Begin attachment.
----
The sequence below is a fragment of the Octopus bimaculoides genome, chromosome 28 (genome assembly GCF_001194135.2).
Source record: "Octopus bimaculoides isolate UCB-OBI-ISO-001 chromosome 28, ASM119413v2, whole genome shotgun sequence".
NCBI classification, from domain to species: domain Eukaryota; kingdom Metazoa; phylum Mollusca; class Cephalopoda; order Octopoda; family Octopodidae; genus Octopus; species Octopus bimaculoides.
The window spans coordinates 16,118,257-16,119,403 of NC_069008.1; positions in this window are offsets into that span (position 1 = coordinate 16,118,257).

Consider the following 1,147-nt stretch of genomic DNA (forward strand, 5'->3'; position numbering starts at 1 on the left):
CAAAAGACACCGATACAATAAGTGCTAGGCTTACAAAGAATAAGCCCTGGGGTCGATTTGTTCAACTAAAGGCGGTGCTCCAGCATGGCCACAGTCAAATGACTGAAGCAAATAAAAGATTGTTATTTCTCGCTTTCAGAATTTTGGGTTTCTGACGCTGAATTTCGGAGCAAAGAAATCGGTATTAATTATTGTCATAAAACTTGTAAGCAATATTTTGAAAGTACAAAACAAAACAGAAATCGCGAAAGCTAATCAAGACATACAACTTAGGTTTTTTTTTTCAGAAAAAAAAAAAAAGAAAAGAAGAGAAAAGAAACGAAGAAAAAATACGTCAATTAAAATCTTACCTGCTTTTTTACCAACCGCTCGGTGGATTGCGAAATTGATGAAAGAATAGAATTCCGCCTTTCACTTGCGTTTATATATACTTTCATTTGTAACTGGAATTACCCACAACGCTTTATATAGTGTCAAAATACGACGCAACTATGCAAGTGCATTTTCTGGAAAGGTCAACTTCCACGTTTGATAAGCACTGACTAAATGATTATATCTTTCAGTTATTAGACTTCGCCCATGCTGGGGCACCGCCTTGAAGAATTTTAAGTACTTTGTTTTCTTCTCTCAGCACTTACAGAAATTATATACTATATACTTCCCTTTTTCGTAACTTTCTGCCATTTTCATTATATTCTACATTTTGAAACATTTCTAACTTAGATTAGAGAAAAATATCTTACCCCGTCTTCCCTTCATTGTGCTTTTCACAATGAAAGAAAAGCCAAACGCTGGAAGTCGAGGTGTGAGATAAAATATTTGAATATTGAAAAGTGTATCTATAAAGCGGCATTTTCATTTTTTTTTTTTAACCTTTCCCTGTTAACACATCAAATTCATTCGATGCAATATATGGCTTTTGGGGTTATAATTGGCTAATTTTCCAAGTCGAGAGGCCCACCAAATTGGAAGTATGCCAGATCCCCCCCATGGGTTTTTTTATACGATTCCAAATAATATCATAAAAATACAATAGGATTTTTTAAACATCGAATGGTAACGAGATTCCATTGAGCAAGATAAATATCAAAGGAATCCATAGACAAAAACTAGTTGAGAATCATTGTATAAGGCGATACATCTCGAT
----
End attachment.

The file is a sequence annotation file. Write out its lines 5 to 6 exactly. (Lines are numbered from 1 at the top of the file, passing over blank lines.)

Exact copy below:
Consider the following 1,147-nt stretch of genomic DNA (forward strand, 5'->3'; position numbering starts at 1 on the left):
CAAAAGACACCGATACAATAAGTGCTAGGCTTACAAAGAATAAGCCCTGGGGTCGATTTGTTCAACTAAAGGCGGTGCTCCAGCATGGCCACAGTCAAATGACTGAAGCAAATAAAAGATTGTTATTTCTCGCTTTCAGAATTTTGGGTTTCTGACGCTGAATTTCGGAGCAAAGAAATCGGTATTAATTATTGTCATAAAACTTGTAAGCAATATTTTGAAAGTACAAAACAAAACAGAAATCGCGAAAGCTAATCAAGACATACAACTTAGGTTTTTTTTTTCAGAAAAAAAAAAAAAGAAAAGAAGAGAAAAGAAACGAAGAAAAAATACGTCAATTAAAATCTTACCTGCTTTTTTACCAACCGCTCGGTGGATTGCGAAATTGATGAAAGAATAGAATTCCGCCTTTCACTTGCGTTTATATATACTTTCATTTGTAACTGGAATTACCCACAACGCTTTATATAGTGTCAAAATACGACGCAACTATGCAAGTGCATTTTCTGGAAAGGTCAACTTCCACGTTTGATAAGCACTGACTAAATGATTATATCTTTCAGTTATTAGACTTCGCCCATGCTGGGGCACCGCCTTGAAGAATTTTAAGTACTTTGTTTTCTTCTCTCAGCACTTACAGAAATTATATACTATATACTTCCCTTTTTCGTAACTTTCTGCCATTTTCATTATATTCTACATTTTGAAACATTTCTAACTTAGATTAGAGAAAAATATCTTACCCCGTCTTCCCTTCATTGTGCTTTTCACAATGAAAGAAAAGCCAAACGCTGGAAGTCGAGGTGTGAGATAAAATATTTGAATATTGAAAAGTGTATCTATAAAGCGGCATTTTCATTTTTTTTTTTTAACCTTTCCCTGTTAACACATCAAATTCATTCGATGCAATATATGGCTTTTGGGGTTATAATTGGCTAATTTTCCAAGTCGAGAGGCCCACCAAATTGGAAGTATGCCAGATCCCCCCCATGGGTTTTTTTATACGATTCCAAATAATATCATAAAAATACAATAGGATTTTTTAAACATCGAATGGTAACGAGATTCCATTGAGCAAGATAAATATCAAAGGAATCCATAGACAAAAACTAGTTGAGAATCATTGTATAAGGCGATACATCTCGAT